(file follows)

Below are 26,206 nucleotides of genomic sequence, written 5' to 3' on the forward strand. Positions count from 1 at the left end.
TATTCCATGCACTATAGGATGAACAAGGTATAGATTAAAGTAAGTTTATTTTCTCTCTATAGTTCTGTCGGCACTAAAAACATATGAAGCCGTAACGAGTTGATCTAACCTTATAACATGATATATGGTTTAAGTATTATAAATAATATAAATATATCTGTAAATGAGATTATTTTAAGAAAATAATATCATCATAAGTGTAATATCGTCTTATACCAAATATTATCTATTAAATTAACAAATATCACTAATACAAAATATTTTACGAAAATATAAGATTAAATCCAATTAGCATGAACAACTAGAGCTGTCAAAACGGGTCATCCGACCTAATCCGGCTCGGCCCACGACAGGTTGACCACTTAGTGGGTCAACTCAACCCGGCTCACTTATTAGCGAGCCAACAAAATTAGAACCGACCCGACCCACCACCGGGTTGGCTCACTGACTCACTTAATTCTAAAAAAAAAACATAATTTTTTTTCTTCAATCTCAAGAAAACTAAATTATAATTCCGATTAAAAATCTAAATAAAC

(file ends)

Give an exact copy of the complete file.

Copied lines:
Below are 26,206 nucleotides of genomic sequence, written 5' to 3' on the forward strand. Positions count from 1 at the left end.
TATTCCATGCACTATAGGATGAACAAGGTATAGATTAAAGTAAGTTTATTTTCTCTCTATAGTTCTGTCGGCACTAAAAACATATGAAGCCGTAACGAGTTGATCTAACCTTATAACATGATATATGGTTTAAGTATTATAAATAATATAAATATATCTGTAAATGAGATTATTTTAAGAAAATAATATCATCATAAGTGTAATATCGTCTTATACCAAATATTATCTATTAAATTAACAAATATCACTAATACAAAATATTTTACGAAAATATAAGATTAAATCCAATTAGCATGAACAACTAGAGCTGTCAAAACGGGTCATCCGACCTAATCCGGCTCGGCCCACGACAGGTTGACCACTTAGTGGGTCAACTCAACCCGGCTCACTTATTAGCGAGCCAACAAAATTAGAACCGACCCGACCCACCACCGGGTTGGCTCACTGACTCACTTAATTCTAAAAAAAAAACATAATTTTTTTTCTTCAATCTCAAGAAAACTAAATTATAATTCCGATTAAAAATCTAAATAAAC